A basically very good intellectual biography, if critically dubious at times, but also filled with unnecessary amounts of detail re DFW's personal life, which sadly is probably what is getting this book to sell as well as it seems to be.
We knew enough about DFW's personal life (depression, addiction, major relationships, etc) before this book came out. All I found out from this book were some personal details about DFW that were of interest to me in that I related to them/was to some extent happy to know I shared some interests I wasn't aware I'd shared with DFW: his appreciation of P.G. Wodehouse, his turning to "sad Springsteen and Neil Young" when in bad shape, his writing while listening over and over again to Born in the U.S.A., his taste for M*A*S*H*, The Wire, Twin Peaks, and The X-Files, his well-hidden liking for U2 (oops).
But even these are obviously things I didn't need to know; they are only of mild interest to somebody interested in his writing, and could've been guessed at. Wallace's comic descriptions bear enough resemblance to Wodehouse that I could've guessed that he'd read Wodehouse. His appreciation for Springsteen is predictable given Springsteen's lyrical sincerity and emotional poise in dealing with serious issues re being a human being+American life, etc. etc.
these are only minor details in the book, of course. Unfortunately, much of the book is given to long and detailed accounts of DFW's love life, nearly all of which are totally unnecessary and totally, creepily voyeuristic and hence disrespectful, though some are funny, like the anecdote on his hour-long attempt, in a lobby, to convince Elizabeth Wurtzel that letting him fuck her would constitute a "therapeutic favor." His fiction shows an extensive discomfort with masculinity and its implications re women and the relationship (especially the distance) between men and women. That is enough. Nobody needs to know, especially not in such detail, that DFW was a pussy hound, struggled to keep serious relationships going, but yearned for a serious, adult domestic existence.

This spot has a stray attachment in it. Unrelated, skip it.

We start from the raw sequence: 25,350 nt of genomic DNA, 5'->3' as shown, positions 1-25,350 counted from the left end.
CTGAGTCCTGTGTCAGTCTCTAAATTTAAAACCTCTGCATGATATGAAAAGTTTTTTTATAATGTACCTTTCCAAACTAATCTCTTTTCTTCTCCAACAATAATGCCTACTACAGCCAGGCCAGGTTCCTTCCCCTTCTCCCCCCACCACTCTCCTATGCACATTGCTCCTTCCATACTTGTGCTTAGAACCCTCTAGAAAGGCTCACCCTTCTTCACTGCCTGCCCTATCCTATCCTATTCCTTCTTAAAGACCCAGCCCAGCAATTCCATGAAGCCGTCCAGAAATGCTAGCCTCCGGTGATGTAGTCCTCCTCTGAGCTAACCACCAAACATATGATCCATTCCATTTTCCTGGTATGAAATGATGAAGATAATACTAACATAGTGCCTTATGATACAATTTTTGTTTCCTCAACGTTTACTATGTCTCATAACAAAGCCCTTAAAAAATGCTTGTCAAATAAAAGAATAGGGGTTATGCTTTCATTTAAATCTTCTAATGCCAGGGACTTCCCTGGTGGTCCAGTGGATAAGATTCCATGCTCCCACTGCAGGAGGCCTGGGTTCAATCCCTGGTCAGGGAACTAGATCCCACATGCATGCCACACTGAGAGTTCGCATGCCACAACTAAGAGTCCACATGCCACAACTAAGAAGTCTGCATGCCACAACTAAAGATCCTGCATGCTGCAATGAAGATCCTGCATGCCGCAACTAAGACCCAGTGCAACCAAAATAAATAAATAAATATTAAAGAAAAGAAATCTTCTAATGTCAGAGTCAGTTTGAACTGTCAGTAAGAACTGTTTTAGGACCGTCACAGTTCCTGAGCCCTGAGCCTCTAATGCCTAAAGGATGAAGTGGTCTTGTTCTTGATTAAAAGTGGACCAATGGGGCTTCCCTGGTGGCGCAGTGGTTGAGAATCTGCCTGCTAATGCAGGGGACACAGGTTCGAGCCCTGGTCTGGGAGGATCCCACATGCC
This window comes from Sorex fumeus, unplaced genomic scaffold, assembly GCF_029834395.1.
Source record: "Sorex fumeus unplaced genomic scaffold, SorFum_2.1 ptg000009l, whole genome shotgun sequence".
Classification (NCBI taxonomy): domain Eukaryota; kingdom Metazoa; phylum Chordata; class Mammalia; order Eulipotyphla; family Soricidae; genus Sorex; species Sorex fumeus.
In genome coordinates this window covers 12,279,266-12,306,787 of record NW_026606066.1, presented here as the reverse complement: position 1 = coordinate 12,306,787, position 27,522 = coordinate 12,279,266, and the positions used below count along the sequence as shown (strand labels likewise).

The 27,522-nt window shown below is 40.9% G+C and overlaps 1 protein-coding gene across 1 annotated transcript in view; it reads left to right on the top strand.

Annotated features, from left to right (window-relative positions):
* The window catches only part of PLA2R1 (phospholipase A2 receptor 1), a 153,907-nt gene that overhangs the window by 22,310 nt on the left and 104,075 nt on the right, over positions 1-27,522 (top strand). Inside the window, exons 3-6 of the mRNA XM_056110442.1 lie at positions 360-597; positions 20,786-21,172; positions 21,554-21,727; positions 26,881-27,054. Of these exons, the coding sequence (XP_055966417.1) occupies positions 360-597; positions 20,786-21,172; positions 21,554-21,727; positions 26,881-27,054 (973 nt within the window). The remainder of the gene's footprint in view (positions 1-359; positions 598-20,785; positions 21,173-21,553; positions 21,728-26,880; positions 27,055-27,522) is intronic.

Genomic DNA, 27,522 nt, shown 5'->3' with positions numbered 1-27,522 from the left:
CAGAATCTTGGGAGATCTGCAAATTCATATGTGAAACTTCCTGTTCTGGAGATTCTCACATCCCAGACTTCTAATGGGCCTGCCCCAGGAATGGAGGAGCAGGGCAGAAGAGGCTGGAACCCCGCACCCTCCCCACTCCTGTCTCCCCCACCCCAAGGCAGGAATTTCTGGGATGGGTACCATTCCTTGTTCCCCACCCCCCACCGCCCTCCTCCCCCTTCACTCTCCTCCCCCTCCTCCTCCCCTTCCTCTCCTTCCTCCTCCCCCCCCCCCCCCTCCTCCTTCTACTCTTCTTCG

All that said, the book does give a good account of Wallace's intellectual development and ideas on what fiction ought to do and how one should live her life. As an intellectual/literary biography, this book is perfectly competent. Max's sketch of Wallace's personal side is the problem; it borders on the distasteful, and ironically will likely have the effect of further romanticizing Wallace and his tragic death, which seems to be the opposite of what Max at least ostensibly wanted, which was to write an account of a very mortal, very troubled, but intensely compassionate man who wrote some good and important fiction and non-fiction.